Boeing Co. has decided not to appeal a ruling that it violated the National Labor Relations Act by prohibiting a mechanic at its North Charleston 787 campus from talking about unionizing during work time.
In an Oct. 26 decision, a federal administrative law judge ordered Boeing to physically post and electronically disseminate a notice that informs employees of their right to organize.
Boeing South Carolina disputed the judge’s findings last month but said last week that it will not contest them.
“We will fully comply with the order of the Administrative Law Judge,” Boeing spokeswoman Candy Eslinger wrote in an email.
The International Association of Machinists, Boeing’s biggest labor union with tens of thousands of members in Washington state, has been meeting with employees at the North Charleston for months.
The local Machinists representative said last month that “greater than 50” Boeing South Carolina workers had signed up and that an election could happen within a year.
A new joint venture between a pair of Atlanta firms went shopping near the Tanger Outlet Center in Norh Charleston and came away with a hotel.
Hotel Equities and IRE Capital have formed a company called Hotel Development Partners, or HDP, and last week they made their first acquisition together: the 102-room Fairfield Inn & Suites Charleston Airport.
The deal closed Tuesday, the companies said in statement. The sale price was not disclosed. The hotel is at 4841 Tanger Outlet Blvd., near Interstate 26.
“The economic upturn has provided great opportunity for the hospitality industry,” said Fred Cerrone, CEO of Hotel Equities, which develops and manages lodgings, including a Hampton Inn in the Hilton Head Island area.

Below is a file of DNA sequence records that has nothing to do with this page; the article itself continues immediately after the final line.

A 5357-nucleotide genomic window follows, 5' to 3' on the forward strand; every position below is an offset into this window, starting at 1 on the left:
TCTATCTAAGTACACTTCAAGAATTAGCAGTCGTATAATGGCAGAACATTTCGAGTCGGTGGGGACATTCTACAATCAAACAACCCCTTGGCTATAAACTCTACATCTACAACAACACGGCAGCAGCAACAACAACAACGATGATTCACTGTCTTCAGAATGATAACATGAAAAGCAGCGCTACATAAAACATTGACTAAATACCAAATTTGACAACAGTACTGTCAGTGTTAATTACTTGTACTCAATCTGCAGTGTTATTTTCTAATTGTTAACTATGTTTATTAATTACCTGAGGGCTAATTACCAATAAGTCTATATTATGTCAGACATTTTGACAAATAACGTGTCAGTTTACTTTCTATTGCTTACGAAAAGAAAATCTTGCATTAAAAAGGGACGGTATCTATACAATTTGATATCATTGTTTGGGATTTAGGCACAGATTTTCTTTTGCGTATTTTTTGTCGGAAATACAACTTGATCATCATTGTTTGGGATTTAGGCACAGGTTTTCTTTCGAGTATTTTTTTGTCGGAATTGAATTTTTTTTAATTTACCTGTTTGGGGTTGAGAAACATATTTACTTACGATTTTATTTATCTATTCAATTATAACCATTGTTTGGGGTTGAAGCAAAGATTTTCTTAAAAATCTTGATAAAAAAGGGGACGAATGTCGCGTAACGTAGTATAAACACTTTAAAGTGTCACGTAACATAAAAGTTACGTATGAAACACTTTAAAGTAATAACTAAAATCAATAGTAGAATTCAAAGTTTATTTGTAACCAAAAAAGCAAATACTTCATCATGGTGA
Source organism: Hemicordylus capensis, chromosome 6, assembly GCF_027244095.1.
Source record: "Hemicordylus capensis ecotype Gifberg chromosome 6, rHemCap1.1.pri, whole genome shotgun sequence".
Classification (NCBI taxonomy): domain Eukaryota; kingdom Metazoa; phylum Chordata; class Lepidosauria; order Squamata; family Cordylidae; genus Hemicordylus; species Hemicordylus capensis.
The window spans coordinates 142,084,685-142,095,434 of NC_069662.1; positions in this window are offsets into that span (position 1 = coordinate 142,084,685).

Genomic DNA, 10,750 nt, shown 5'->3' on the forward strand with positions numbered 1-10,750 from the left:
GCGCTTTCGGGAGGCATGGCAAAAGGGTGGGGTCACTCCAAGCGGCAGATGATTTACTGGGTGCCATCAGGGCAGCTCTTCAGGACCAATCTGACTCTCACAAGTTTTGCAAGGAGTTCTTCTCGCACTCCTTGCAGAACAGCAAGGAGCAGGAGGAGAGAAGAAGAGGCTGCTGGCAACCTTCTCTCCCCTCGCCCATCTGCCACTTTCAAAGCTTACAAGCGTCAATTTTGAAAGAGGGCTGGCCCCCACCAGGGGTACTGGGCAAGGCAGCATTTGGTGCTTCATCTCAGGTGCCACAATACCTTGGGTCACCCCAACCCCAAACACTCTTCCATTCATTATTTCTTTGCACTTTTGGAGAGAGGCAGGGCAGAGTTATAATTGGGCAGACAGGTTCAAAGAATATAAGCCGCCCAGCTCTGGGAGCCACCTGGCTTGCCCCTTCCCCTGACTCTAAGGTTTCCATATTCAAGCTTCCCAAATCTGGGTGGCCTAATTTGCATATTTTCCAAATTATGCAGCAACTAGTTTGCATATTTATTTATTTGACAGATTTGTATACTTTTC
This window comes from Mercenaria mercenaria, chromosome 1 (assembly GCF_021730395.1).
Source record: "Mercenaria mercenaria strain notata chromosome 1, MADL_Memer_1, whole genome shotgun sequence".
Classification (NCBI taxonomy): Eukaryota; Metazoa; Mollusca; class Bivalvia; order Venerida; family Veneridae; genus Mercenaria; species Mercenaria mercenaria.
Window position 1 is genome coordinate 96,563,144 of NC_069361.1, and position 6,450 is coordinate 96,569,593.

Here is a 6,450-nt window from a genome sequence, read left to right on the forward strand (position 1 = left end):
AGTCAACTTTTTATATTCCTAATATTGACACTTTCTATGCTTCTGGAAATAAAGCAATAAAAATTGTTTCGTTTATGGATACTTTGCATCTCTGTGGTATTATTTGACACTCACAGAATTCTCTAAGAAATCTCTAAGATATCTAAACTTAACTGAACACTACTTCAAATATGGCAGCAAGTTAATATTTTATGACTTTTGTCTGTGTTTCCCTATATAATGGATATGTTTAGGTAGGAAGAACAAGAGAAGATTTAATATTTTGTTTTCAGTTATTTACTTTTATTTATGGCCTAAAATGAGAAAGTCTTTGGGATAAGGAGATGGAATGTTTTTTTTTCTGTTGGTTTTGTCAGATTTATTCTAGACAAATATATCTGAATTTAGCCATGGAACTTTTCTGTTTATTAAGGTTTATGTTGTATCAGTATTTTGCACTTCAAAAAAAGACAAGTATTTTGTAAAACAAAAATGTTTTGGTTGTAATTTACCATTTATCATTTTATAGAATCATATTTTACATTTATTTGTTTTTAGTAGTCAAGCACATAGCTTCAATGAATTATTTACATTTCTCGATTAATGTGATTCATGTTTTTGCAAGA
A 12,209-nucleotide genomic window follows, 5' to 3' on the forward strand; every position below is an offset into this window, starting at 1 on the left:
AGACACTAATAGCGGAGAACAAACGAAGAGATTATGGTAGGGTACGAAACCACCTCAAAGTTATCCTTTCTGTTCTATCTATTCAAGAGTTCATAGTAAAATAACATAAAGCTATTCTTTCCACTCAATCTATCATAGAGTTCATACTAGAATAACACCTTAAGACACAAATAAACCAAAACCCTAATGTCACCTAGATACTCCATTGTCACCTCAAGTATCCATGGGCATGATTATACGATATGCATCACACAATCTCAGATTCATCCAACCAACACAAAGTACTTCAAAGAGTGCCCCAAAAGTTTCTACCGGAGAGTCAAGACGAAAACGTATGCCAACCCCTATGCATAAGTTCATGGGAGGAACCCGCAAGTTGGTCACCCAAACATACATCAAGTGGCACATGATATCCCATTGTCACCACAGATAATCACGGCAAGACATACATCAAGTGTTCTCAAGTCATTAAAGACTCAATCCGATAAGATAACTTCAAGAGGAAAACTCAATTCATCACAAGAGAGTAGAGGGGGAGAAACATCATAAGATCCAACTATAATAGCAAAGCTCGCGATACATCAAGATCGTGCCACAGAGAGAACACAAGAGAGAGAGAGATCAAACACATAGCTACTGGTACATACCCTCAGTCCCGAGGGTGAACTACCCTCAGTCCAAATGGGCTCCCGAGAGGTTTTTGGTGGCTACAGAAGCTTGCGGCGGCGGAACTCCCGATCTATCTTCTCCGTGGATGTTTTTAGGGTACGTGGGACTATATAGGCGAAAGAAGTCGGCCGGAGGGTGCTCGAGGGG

The property was renovated in 2010 when the previous ownership group converted it to a Fairfield flag.
The seller was an affiliate of Columbia-based Gateway Hospitality. Sam Agee, Gateway’s CEO, said his company still owns and operates three local lodgings: two under the Sleep Inn brand and a Comfort Suites.
Starting today, Charleston International Airport will start flinging earth to make way for more flights.
Airport officials officially broke ground last month on its $4.3 million new rental car pavilion, but real work won’t start on that until the end of the year at the earliest.
The first work of any substance on the nearly $200 million makeover of the airport’s terminal and grounds will start today on expanding the airport apron or ramp.
The $18.2 million project is not included in the terminal redevelopment price because it’s being paid for with $14.4 million in federal airport improvement funds and $3.8 million from the $4.50 passenger facility charge the airport levies on all departing passengers.
The ramp expansion must be in place before Concourse B is extended with five new gates. It’s expected to take about a year.
In addition to the rental car pavilion and five new gates, the terminal overhaul includes a third baggage carousel, consolidated security checkpoints and a dome over the lobby.
Passenger traffic flow also will drastically change. After leaving ticket counters, passengers will turn down a new corridor behind the check-in stations and go to a central security checkpoint with multiple lines before proceeding to the airport’s two concourses.
The lobby will be divided by a glass wall, separating the secured and the unsecured areas. Arriving passengers will pass through a door in the glass wall before heading to baggage claim. Greeters will meet arriving passengers in the lobby.
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